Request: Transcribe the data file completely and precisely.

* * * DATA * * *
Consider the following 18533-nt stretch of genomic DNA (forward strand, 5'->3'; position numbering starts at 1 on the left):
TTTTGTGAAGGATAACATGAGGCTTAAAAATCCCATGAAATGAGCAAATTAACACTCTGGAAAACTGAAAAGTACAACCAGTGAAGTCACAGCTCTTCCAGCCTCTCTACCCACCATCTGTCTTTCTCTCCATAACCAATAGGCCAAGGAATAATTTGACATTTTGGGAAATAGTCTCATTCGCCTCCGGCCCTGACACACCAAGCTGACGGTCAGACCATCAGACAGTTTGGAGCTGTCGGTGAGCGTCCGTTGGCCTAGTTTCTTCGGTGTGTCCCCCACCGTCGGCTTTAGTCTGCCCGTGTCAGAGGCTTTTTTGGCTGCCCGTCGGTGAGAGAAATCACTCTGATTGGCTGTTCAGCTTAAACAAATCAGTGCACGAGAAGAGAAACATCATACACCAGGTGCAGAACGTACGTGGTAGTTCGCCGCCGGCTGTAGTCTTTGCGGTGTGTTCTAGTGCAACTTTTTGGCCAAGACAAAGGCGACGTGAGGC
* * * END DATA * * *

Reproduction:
Consider the following 18533-nt stretch of genomic DNA (forward strand, 5'->3'; position numbering starts at 1 on the left):
TTTTGTGAAGGATAACATGAGGCTTAAAAATCCCATGAAATGAGCAAATTAACACTCTGGAAAACTGAAAAGTACAACCAGTGAAGTCACAGCTCTTCCAGCCTCTCTACCCACCATCTGTCTTTCTCTCCATAACCAATAGGCCAAGGAATAATTTGACATTTTGGGAAATAGTCTCATTCGCCTCCGGCCCTGACACACCAAGCTGACGGTCAGACCATCAGACAGTTTGGAGCTGTCGGTGAGCGTCCGTTGGCCTAGTTTCTTCGGTGTGTCCCCCACCGTCGGCTTTAGTCTGCCCGTGTCAGAGGCTTTTTTGGCTGCCCGTCGGTGAGAGAAATCACTCTGATTGGCTGTTCAGCTTAAACAAATCAGTGCACGAGAAGAGAAACATCATACACCAGGTGCAGAACGTACGTGGTAGTTCGCCGCCGGCTGTAGTCTTTGCGGTGTGTTCTAGTGCAACTTTTTGGCCAAGACAAAGGCGACGTGAGGC